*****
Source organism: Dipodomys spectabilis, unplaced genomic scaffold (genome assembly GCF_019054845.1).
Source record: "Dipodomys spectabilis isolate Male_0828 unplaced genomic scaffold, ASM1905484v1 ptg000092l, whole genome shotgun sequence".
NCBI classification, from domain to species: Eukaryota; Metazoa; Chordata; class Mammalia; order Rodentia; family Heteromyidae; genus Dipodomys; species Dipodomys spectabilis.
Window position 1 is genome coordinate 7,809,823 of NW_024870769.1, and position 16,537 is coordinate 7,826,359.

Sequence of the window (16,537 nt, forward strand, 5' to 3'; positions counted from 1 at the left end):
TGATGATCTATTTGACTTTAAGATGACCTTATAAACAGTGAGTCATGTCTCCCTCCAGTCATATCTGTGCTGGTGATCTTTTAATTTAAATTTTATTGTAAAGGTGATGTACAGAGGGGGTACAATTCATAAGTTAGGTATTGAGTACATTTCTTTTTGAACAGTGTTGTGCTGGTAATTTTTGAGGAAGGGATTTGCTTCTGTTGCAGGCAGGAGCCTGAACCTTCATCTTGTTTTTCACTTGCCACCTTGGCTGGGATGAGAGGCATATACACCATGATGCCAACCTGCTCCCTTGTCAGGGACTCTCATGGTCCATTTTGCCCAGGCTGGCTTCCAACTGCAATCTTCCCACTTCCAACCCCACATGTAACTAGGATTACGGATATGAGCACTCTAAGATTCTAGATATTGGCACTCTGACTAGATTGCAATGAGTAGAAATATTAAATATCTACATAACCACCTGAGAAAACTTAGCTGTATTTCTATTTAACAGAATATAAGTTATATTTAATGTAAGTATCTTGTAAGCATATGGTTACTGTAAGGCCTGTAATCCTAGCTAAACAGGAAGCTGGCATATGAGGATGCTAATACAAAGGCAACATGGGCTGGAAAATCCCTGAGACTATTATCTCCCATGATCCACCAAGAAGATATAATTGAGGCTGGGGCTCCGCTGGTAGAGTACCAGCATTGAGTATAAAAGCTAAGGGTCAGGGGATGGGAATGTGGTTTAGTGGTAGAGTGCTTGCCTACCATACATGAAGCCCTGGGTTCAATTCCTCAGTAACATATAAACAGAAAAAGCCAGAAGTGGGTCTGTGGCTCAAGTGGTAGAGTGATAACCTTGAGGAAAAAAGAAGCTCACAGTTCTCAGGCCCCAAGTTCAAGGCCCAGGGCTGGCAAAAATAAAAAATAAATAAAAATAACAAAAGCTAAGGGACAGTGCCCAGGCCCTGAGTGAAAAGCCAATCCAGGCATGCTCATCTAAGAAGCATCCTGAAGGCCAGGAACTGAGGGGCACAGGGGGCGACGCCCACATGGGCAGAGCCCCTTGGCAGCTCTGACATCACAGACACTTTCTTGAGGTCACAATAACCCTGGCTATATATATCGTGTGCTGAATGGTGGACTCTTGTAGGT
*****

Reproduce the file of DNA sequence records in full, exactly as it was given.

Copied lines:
Source organism: Dipodomys spectabilis, unplaced genomic scaffold (genome assembly GCF_019054845.1).
Source record: "Dipodomys spectabilis isolate Male_0828 unplaced genomic scaffold, ASM1905484v1 ptg000092l, whole genome shotgun sequence".
NCBI classification, from domain to species: Eukaryota; Metazoa; Chordata; class Mammalia; order Rodentia; family Heteromyidae; genus Dipodomys; species Dipodomys spectabilis.
Window position 1 is genome coordinate 7,809,823 of NW_024870769.1, and position 16,537 is coordinate 7,826,359.

Sequence of the window (16,537 nt, forward strand, 5' to 3'; positions counted from 1 at the left end):
TGATGATCTATTTGACTTTAAGATGACCTTATAAACAGTGAGTCATGTCTCCCTCCAGTCATATCTGTGCTGGTGATCTTTTAATTTAAATTTTATTGTAAAGGTGATGTACAGAGGGGGTACAATTCATAAGTTAGGTATTGAGTACATTTCTTTTTGAACAGTGTTGTGCTGGTAATTTTTGAGGAAGGGATTTGCTTCTGTTGCAGGCAGGAGCCTGAACCTTCATCTTGTTTTTCACTTGCCACCTTGGCTGGGATGAGAGGCATATACACCATGATGCCAACCTGCTCCCTTGTCAGGGACTCTCATGGTCCATTTTGCCCAGGCTGGCTTCCAACTGCAATCTTCCCACTTCCAACCCCACATGTAACTAGGATTACGGATATGAGCACTCTAAGATTCTAGATATTGGCACTCTGACTAGATTGCAATGAGTAGAAATATTAAATATCTACATAACCACCTGAGAAAACTTAGCTGTATTTCTATTTAACAGAATATAAGTTATATTTAATGTAAGTATCTTGTAAGCATATGGTTACTGTAAGGCCTGTAATCCTAGCTAAACAGGAAGCTGGCATATGAGGATGCTAATACAAAGGCAACATGGGCTGGAAAATCCCTGAGACTATTATCTCCCATGATCCACCAAGAAGATATAATTGAGGCTGGGGCTCCGCTGGTAGAGTACCAGCATTGAGTATAAAAGCTAAGGGTCAGGGGATGGGAATGTGGTTTAGTGGTAGAGTGCTTGCCTACCATACATGAAGCCCTGGGTTCAATTCCTCAGTAACATATAAACAGAAAAAGCCAGAAGTGGGTCTGTGGCTCAAGTGGTAGAGTGATAACCTTGAGGAAAAAAGAAGCTCACAGTTCTCAGGCCCCAAGTTCAAGGCCCAGGGCTGGCAAAAATAAAAAATAAATAAAAATAACAAAAGCTAAGGGACAGTGCCCAGGCCCTGAGTGAAAAGCCAATCCAGGCATGCTCATCTAAGAAGCATCCTGAAGGCCAGGAACTGAGGGGCACAGGGGGCGACGCCCACATGGGCAGAGCCCCTTGGCAGCTCTGACATCACAGACACTTTCTTGAGGTCACAATAACCCTGGCTATATATATCGTGTGCTGAATGGTGGACTCTTGTAGGT